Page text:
Whenever talk turns to eating healthy, one of the common arguments against it is that it’s too expensive. Well, it can be. If you buy nothing but organic foods or “convenience” produce like pre-cut apples or carrots, and bagged salads, you’re going to pay a lot of money. You’ll also pay more for “fat free,” “sugar free” or “gluten free” foods. (Many of which aren’t any better for you than the regular varieties. In some cases, they’re worse.) But you don’t have to pay a fortune to eat healthy. You can change your eating habits and there many very healthy foods are inexpensive, some as cheap as under a dollar.
The main key to eating healthy without overspending is to limit waste. When you start eating fresh foods, it’s tempting to buy too much. If you don’t eat it all before it goes bad, it’s wasted. You need to figure out how much you can and will realistically eat and buy accordingly. It may mean making more trips to the store to replenish your supplies, but that’s better than wasting money.
Another key to eating healthy on a budget is to eat what’s in season. On the East coast, for example, strawberries are in season in the early spring. They’re least expensive then because the transportation costs are so much lower. Apples are in season in the fall. If you want these items out of season you can get them, but you’ll pay a lot more because they’re trucked in from California or South America. If you want to eat healthy and spend less money, you need to learn what’s in season and when, and eat accordingly. If you have to have those items out of season, you’ll do best to opt for canned or frozen alternatives. With those two keys in mind, here’s a list of many healthy foods that won’t break the bank.
They get a bad rap, but they are the cheapest source of protein, as well as being the source of many hard to find vitamins and minerals. Skip the egg substitutes and buy the real things.
Whole wheat costs a bit more than white, but is better for you.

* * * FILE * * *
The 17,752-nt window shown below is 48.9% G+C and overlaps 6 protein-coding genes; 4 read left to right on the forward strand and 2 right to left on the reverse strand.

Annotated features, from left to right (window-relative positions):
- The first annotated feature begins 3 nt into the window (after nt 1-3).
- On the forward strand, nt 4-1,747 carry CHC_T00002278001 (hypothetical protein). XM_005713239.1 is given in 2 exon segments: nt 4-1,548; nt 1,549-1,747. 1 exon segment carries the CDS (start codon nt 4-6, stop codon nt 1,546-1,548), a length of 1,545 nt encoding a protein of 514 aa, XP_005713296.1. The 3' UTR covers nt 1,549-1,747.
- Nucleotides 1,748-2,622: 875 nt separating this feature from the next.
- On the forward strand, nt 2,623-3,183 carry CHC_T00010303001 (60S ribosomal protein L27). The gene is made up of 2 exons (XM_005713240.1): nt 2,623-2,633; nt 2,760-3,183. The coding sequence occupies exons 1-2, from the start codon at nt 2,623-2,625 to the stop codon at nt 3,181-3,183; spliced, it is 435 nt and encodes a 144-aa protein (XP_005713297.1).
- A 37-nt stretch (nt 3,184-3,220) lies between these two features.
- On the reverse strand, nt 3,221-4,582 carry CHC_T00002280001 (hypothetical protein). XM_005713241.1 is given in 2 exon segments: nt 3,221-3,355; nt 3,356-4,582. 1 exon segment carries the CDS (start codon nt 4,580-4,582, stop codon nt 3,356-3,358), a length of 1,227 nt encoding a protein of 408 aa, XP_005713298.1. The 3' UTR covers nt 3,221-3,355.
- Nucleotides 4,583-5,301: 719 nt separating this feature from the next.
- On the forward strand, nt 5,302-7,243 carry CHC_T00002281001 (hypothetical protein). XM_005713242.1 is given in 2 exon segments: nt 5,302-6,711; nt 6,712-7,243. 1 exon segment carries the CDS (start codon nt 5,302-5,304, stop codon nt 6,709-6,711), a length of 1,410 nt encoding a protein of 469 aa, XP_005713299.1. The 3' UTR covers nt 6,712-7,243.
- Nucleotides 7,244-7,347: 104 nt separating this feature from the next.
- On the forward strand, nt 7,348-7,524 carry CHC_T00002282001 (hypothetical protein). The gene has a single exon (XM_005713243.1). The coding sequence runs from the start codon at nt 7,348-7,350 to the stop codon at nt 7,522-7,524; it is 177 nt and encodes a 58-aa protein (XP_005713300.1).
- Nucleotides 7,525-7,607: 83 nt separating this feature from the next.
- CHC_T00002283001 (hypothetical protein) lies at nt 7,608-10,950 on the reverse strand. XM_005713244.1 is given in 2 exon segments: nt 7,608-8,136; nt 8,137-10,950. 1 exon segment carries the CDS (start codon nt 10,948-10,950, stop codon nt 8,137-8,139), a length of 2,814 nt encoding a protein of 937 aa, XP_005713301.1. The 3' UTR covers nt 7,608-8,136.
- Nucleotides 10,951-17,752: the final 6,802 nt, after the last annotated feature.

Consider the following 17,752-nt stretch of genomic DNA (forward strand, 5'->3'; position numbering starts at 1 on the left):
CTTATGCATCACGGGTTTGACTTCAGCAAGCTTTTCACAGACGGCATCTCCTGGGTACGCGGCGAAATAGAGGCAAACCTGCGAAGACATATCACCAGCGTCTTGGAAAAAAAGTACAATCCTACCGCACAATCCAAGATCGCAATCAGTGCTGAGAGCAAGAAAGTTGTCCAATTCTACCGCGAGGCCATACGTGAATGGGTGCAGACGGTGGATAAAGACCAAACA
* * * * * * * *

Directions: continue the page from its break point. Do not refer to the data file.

Beans and Lentils
Dried beans are the best value, but canned aren’t budget busters, either.
It’s a great, healthy compliment to almost every meal.
Opt for the lower sodium varieties, or buy soup mixes and add your own veggies and meat.
As noted above, anything that’s in season will be your least expensive option.
Again, buy what is in season.
Opt for unseasoned, low sodium varieties when possible.
Buy the kind canned in its own juice, not canned in syrup.
Again, opt for the sauce-free varieties.
Stick with plain fruit and skip anything that is sugared or frozen in syrup.
Don’t get anything that is pre-cut or pre-bagged. Slice and wash your own fruits and veggies. You pay extra for all that packaging and preparation.
Canned tuna, salmon and the like are cheaper than the fresh varieties and can be used in dishes such as salads and casseroles where flavor and freshness aren’t as important.
I’m not talking about Spam, but rather canned chopped ham, chicken, or turkey. Get the lower sodium varieties and use in soups and casseroles were fresh meat is not as important.
Another food that gets a bad rap, but which is a great source of protein. Opt for natural or lower sugar varieties for more nutrition.
Buy the unpopped kernels and air pop it.
They seem expensive, but the nutritional bang for the buck can’t be beat. You don’t need many to fill you up, either, as they are a filling food.
You can do so many things with potatoes and they are inexpensive. Opt for sweet potatoes over white potatoes for even more nutrition.
Oats / Oatmeal
Skip the prepackaged oatmeal and opt for the old-fashioned oats.
The little cups with the cool flavors aren’t as cost effective as the larger tubs of plain yogurt. Add your own fruit for flavor.
Skim milk is better for you than whole. Most stores offer a store brand or value brand.
You can almost always find at least one brand on sale or BOGO.
Great for sauces and soups, as well as toppings on tacos and salads.
Chicken tends to be cheaper than red meat, and breasts tend to be cheaper than other parts. If you need meat, opt for chicken breasts.
Don’t buy the little boxes, buy the big tub and package them yourself for lunches and snacks.
Almost free from your tap and the best thing you can drink, plus it can save you a small fortune if you are addicted to soft drinks and make the switch.
Not the sugared, flavored kind. Opt for green or black teas sold in bulk.
For further savings, shop at farmers’ markets where produce is often cheaper than at supermarkets. You don’t have to eat only organics to eat healthy. It’s great if you can, but for many people their budgets don’t stretch that far. If your choice is eating non-organic produce or some processed food item, the produce is still better for you. The trick to eating healthy on a budget is to eat “real” foods, not stuff that claims to be healthy but is really more processed and chemical laden than the regular version.
(Photo courtesy of merfam)
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